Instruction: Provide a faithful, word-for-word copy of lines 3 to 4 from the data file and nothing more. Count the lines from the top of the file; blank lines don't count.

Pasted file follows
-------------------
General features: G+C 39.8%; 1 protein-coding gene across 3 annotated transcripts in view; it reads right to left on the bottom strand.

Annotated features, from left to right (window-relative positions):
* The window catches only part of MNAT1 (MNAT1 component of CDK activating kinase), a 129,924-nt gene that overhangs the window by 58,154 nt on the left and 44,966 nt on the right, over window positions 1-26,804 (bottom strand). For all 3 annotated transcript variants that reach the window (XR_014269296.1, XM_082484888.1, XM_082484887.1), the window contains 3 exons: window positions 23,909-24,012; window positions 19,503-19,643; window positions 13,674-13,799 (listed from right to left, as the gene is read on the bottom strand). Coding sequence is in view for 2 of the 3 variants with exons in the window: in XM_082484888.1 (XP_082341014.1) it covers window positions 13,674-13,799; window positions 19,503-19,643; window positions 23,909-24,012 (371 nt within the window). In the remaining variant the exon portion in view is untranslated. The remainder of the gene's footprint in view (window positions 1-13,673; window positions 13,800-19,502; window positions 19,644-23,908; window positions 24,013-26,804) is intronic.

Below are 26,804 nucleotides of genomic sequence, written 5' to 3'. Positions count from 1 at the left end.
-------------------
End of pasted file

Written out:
* The window catches only part of MNAT1 (MNAT1 component of CDK activating kinase), a 129,924-nt gene that overhangs the window by 58,154 nt on the left and 44,966 nt on the right, over window positions 1-26,804 (bottom strand). For all 3 annotated transcript variants that reach the window (XR_014269296.1, XM_082484888.1, XM_082484887.1), the window contains 3 exons: window positions 23,909-24,012; window positions 19,503-19,643; window positions 13,674-13,799 (listed from right to left, as the gene is read on the bottom strand). Coding sequence is in view for 2 of the 3 variants with exons in the window: in XM_082484888.1 (XP_082341014.1) it covers window positions 13,674-13,799; window positions 19,503-19,643; window positions 23,909-24,012 (371 nt within the window). In the remaining variant the exon portion in view is untranslated. The remainder of the gene's footprint in view (window positions 1-13,673; window positions 13,800-19,502; window positions 19,644-23,908; window positions 24,013-26,804) is intronic.

Below are 26,804 nucleotides of genomic sequence, written 5' to 3'. Positions count from 1 at the left end.